Item description for Sunset With a Beard by Carlton Mellick III...
A collection of fourteen stories that attempt to blend two opposing genres: surreal fiction and science fiction. The resulting journey through dark and desperate futures of aliens, diseases, and humanity's own madness is brain-bending and utterly bizarre.
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Est. Packaging Dimensions: Length: 8.52" Width: 5.54" Height: 0.34" Weight: 0.39 lbs.
Publisher Silver Lake Publishing
ISBN 1931095353 ISBN13 9781931095358
Availability 0 units.
More About Carlton Mellick III
Carlton Mellick currently resides in Portland, in the state of Oregon.
Reviews - What do customers think about Sunset With a Beard?
science fiction at it's weirdest Mar 16, 2008
"Sunset with a Beard" may just be one of the best modern collections of science fiction I've ever come across. The collection oozes oddity from it's every orifice. And in the mucky-muck that is Carlton's bizarre universe you will find liquid plagues, haunted space travelers, drunken idiots, freakish aliens, love, betrayal and loss.
This is a collection as timeless as it is original.
such basic mistakes Aug 8, 2007
This was my first exposure to Carlton Mellick III, so I don't know if I was to come at this from another angle, maybe after being familiar with other works of his, but what I found most unfortunate about this collection was its most basic mismanagement of its own genre.
After a rather basic intro that presents a rather short-minded distinction between science fiction and surrealism, Mellick poses a challenge to the reader to be able to distinguish surrealism from science fiction--whether Mellick offers this challenge in earnest or not notwithstanding, he then puts together fourteen tales that don't really smack much of science fiction at all, but surrealism that doesn't really challenge sensibilities or ultimately reveal much about human character, which is something that both genre seem to strive for.
Mellick also falls into a pretty typical trap of surrealistic writing that gets even the most naive newbie--the fault of letting his language get as vague as his settings. In surrealism, precision of language becomes key to dilineate and situate and establish in the work. Instead, Mellick stays vague with his language, hyphenating terms to make people 'almost-laugh,' for example, rather than offer a crisp and distinct hand through these turbulent images of civilizations that live in carpets and beards, and Jesus with a Chuck Berry fetish.
Perhaps one could counter and say that Mellick's language is meant to be as surreal and between worlds as the worlds of the stories themselves, but in the end his weak hand with language makes his moments of pathos rather thin and unidentifiable. Besides, Mellick seems more out to paint surrealistic strokes galore rather than allow his narrators and characters to accept their surroundings, to allow the real stories to take over. Instead, Mellick excuses his worlds by trying to explain them, and his characters become mere reporters than reactors to their situations, which would normally present the perfect opportunities to reveal how they appeal to us and why we might be intrigued to follow them to their (sometimes) sticky ends (see almost any Calvino and of course Donald Barthelme).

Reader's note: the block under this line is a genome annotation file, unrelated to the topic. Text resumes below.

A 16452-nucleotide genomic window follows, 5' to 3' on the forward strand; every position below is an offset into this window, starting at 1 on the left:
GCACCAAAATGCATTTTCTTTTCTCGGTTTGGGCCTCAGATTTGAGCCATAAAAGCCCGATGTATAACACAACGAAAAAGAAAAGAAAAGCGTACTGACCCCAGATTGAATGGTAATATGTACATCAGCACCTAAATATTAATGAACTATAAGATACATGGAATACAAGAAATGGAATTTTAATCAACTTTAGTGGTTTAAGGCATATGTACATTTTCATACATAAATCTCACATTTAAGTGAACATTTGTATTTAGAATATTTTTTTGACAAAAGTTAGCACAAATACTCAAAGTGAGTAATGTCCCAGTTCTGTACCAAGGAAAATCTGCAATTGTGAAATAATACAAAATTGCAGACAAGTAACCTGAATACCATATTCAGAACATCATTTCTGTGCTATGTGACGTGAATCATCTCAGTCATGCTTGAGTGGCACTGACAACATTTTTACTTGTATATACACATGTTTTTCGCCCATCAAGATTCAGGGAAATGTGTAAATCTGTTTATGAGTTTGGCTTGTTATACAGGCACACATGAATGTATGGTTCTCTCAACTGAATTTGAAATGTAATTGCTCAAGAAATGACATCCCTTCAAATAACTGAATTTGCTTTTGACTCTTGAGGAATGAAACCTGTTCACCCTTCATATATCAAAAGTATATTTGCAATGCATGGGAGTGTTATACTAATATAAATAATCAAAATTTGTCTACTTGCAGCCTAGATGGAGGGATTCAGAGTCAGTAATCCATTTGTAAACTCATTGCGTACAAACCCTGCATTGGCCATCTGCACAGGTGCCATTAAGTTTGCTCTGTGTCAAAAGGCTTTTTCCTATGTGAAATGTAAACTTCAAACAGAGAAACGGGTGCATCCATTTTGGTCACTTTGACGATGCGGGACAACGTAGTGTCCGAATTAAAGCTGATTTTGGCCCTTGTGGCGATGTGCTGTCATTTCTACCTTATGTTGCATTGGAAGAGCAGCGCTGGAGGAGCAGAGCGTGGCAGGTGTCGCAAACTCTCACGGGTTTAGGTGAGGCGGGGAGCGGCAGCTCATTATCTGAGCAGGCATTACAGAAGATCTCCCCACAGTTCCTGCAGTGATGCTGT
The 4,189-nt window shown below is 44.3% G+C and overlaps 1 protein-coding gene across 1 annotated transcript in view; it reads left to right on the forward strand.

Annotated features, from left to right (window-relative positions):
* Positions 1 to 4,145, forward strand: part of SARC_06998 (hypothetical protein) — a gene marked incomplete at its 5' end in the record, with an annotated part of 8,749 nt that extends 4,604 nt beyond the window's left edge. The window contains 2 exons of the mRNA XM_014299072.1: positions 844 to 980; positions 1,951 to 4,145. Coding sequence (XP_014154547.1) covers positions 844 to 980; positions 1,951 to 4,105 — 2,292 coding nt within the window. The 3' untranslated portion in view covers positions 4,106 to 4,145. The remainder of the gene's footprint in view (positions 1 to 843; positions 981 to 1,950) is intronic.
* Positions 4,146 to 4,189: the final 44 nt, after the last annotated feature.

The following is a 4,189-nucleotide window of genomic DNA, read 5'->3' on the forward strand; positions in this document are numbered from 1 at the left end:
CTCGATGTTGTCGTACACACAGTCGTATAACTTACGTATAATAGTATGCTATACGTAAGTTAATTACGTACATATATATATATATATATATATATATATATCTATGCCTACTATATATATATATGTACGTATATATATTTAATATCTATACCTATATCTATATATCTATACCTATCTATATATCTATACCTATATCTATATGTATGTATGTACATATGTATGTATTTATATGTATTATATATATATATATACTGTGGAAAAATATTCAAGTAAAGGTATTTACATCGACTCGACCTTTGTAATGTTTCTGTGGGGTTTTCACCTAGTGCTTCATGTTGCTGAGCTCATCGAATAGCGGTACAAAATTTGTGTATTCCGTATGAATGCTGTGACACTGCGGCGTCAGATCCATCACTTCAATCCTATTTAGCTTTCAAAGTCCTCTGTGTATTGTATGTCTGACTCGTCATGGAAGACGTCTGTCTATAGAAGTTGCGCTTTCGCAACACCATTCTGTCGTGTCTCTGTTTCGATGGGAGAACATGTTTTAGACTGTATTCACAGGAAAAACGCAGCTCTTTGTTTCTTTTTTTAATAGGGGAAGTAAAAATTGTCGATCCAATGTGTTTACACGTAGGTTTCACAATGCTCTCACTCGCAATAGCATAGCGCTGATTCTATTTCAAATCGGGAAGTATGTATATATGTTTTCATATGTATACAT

A collection of some occsional glimmers, but on the whole out to prove a point rather than breathe on its own.
Mellick + Short Stories = Excellent Apr 5, 2006
This is the first book I read from author Carlton Mellick III, and I was blwon away. Upon buying it for obscene amounts of money from a friend I thought it was going to be a struggle to get through, seeing that the titles of the short stories were surreal/science fiction. Indeed I was wrong, this book is extremly easy and unbelievably fun to read, Each short story was filled with strange situations ex:(faceless characters, gardens growing hands)that i found it easiest to read one story at a time and let it sink in before moving to the next. I recommend if you have never heard of the author CM3 that you purchase this book first.
New classic Aug 22, 2005
This is a great place to start for anyone who is unfamiliar with the author Carlton Mellick. There is a certain undeniably appealing element about all his work, and "Sunset With a Beard" is no exception. This book of surreall/science fiction stories ranks up there with any classic short story collection, and I do mean any. Like Ray Bradbury's "Martian Chronicles", or J.D. Salinger's "Nine Stories", all the stories are different, but the collection as a whole seems to have a similar thread strung throughout. There is an overall feel that permeates every page, no matter how unrelated each individual story seems. They are strange, beautiful, sometimes haunting, and often funny. If you like interesting new reads that will still be just as good (if not better) in 50 years, then this is definitely a book that you should own.
Short and Surreal Mar 20, 2005
Each time I read a story in this book, vividly colored liquid oozed out of my ears. Mellick writes in a very personalized style, often using fabulously descriptive hypenated adjectives that flavor the work. The imagery his words create will be permanently imprinted in your brain, and you can enjoy the flashbacks when you close your eyes. These stories present a unique marriage of sci-fi and surrealism unavailable elsewhere. Adventurous readers who find the idea of sci-fi surrealism intriguing should buy this book immediately. It's a legal drug for the literate mind.